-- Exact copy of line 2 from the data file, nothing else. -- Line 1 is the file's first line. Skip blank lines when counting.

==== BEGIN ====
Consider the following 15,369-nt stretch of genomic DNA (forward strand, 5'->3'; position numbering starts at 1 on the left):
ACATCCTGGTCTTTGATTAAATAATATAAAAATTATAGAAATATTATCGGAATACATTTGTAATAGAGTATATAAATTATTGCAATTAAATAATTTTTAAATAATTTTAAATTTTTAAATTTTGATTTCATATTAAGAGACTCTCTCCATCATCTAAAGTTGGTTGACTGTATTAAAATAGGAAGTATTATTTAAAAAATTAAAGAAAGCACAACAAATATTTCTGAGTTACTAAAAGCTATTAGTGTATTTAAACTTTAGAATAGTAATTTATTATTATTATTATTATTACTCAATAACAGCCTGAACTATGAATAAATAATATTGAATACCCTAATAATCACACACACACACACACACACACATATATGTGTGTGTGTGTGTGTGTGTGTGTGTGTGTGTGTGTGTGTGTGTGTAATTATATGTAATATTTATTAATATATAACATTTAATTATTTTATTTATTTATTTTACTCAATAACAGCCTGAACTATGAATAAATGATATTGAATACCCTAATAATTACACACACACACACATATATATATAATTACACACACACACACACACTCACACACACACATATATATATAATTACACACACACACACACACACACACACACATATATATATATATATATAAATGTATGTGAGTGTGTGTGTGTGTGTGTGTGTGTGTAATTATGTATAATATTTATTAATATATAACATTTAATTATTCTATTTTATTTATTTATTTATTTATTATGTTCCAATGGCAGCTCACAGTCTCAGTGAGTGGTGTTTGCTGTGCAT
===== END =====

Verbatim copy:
ACATCCTGGTCTTTGATTAAATAATATAAAAATTATAGAAATATTATCGGAATACATTTGTAATAGAGTATATAAATTATTGCAATTAAATAATTTTTAAATAATTTTAAATTTTTAAATTTTGATTTCATATTAAGAGACTCTCTCCATCATCTAAAGTTGGTTGACTGTATTAAAATAGGAAGTATTATTTAAAAAATTAAAGAAAGCACAACAAATATTTCTGAGTTACTAAAAGCTATTAGTGTATTTAAACTTTAGAATAGTAATTTATTATTATTATTATTATTACTCAATAACAGCCTGAACTATGAATAAATAATATTGAATACCCTAATAATCACACACACACACACACACACACATATATGTGTGTGTGTGTGTGTGTGTGTGTGTGTGTGTGTGTGTGTGTGTGTAATTATATGTAATATTTATTAATATATAACATTTAATTATTTTATTTATTTATTTTACTCAATAACAGCCTGAACTATGAATAAATGATATTGAATACCCTAATAATTACACACACACACACATATATATATAATTACACACACACACACACACTCACACACACACATATATATATAATTACACACACACACACACACACACACACACATATATATATATATATATAAATGTATGTGAGTGTGTGTGTGTGTGTGTGTGTGTGTAATTATGTATAATATTTATTAATATATAACATTTAATTATTCTATTTTATTTATTTATTTATTTATTATGTTCCAATGGCAGCTCACAGTCTCAGTGAGTGGTGTTTGCTGTGCAT